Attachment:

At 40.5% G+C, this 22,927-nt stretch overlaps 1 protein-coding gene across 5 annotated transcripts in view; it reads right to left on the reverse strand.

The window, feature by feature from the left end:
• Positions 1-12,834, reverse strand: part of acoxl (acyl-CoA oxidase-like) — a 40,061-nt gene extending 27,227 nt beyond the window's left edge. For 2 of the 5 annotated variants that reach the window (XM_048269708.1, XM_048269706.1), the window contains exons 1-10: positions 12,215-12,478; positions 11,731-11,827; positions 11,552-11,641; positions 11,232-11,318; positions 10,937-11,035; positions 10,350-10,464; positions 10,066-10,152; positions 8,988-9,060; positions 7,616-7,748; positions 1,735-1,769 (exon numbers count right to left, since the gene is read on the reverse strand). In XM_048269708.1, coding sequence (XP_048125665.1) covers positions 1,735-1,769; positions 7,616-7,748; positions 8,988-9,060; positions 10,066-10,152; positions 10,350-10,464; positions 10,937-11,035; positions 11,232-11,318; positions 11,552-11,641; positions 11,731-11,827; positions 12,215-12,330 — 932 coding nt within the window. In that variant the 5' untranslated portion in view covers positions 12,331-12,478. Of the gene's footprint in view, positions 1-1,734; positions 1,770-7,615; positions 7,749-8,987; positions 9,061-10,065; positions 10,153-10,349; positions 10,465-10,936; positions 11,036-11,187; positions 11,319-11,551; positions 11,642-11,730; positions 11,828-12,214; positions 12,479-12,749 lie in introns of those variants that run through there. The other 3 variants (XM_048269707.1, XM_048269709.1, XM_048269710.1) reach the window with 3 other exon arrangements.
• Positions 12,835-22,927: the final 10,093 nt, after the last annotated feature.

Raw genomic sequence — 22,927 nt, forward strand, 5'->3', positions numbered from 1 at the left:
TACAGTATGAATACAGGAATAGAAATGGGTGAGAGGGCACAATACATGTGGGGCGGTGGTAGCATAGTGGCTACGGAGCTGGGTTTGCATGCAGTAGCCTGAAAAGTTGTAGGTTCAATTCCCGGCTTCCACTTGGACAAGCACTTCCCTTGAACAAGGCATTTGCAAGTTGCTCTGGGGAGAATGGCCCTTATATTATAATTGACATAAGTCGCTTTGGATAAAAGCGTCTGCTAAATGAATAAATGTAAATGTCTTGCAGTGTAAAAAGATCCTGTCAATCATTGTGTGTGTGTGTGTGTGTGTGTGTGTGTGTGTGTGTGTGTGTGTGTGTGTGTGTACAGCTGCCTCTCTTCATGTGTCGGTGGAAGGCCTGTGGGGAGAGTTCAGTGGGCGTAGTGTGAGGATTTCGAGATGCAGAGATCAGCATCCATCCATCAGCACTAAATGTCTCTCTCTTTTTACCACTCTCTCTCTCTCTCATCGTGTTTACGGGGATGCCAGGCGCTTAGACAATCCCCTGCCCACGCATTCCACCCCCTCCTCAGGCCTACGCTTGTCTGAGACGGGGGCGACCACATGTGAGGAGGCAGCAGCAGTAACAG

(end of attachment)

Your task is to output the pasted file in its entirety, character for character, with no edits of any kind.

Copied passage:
At 40.5% G+C, this 22,927-nt stretch overlaps 1 protein-coding gene across 5 annotated transcripts in view; it reads right to left on the reverse strand.

The window, feature by feature from the left end:
• Positions 1-12,834, reverse strand: part of acoxl (acyl-CoA oxidase-like) — a 40,061-nt gene extending 27,227 nt beyond the window's left edge. For 2 of the 5 annotated variants that reach the window (XM_048269708.1, XM_048269706.1), the window contains exons 1-10: positions 12,215-12,478; positions 11,731-11,827; positions 11,552-11,641; positions 11,232-11,318; positions 10,937-11,035; positions 10,350-10,464; positions 10,066-10,152; positions 8,988-9,060; positions 7,616-7,748; positions 1,735-1,769 (exon numbers count right to left, since the gene is read on the reverse strand). In XM_048269708.1, coding sequence (XP_048125665.1) covers positions 1,735-1,769; positions 7,616-7,748; positions 8,988-9,060; positions 10,066-10,152; positions 10,350-10,464; positions 10,937-11,035; positions 11,232-11,318; positions 11,552-11,641; positions 11,731-11,827; positions 12,215-12,330 — 932 coding nt within the window. In that variant the 5' untranslated portion in view covers positions 12,331-12,478. Of the gene's footprint in view, positions 1-1,734; positions 1,770-7,615; positions 7,749-8,987; positions 9,061-10,065; positions 10,153-10,349; positions 10,465-10,936; positions 11,036-11,187; positions 11,319-11,551; positions 11,642-11,730; positions 11,828-12,214; positions 12,479-12,749 lie in introns of those variants that run through there. The other 3 variants (XM_048269707.1, XM_048269709.1, XM_048269710.1) reach the window with 3 other exon arrangements.
• Positions 12,835-22,927: the final 10,093 nt, after the last annotated feature.

Raw genomic sequence — 22,927 nt, forward strand, 5'->3', positions numbered from 1 at the left:
TACAGTATGAATACAGGAATAGAAATGGGTGAGAGGGCACAATACATGTGGGGCGGTGGTAGCATAGTGGCTACGGAGCTGGGTTTGCATGCAGTAGCCTGAAAAGTTGTAGGTTCAATTCCCGGCTTCCACTTGGACAAGCACTTCCCTTGAACAAGGCATTTGCAAGTTGCTCTGGGGAGAATGGCCCTTATATTATAATTGACATAAGTCGCTTTGGATAAAAGCGTCTGCTAAATGAATAAATGTAAATGTCTTGCAGTGTAAAAAGATCCTGTCAATCATTGTGTGTGTGTGTGTGTGTGTGTGTGTGTGTGTGTGTGTGTGTGTGTGTGTGTGTACAGCTGCCTCTCTTCATGTGTCGGTGGAAGGCCTGTGGGGAGAGTTCAGTGGGCGTAGTGTGAGGATTTCGAGATGCAGAGATCAGCATCCATCCATCAGCACTAAATGTCTCTCTCTTTTTACCACTCTCTCTCTCTCTCATCGTGTTTACGGGGATGCCAGGCGCTTAGACAATCCCCTGCCCACGCATTCCACCCCCTCCTCAGGCCTACGCTTGTCTGAGACGGGGGCGACCACATGTGAGGAGGCAGCAGCAGTAACAG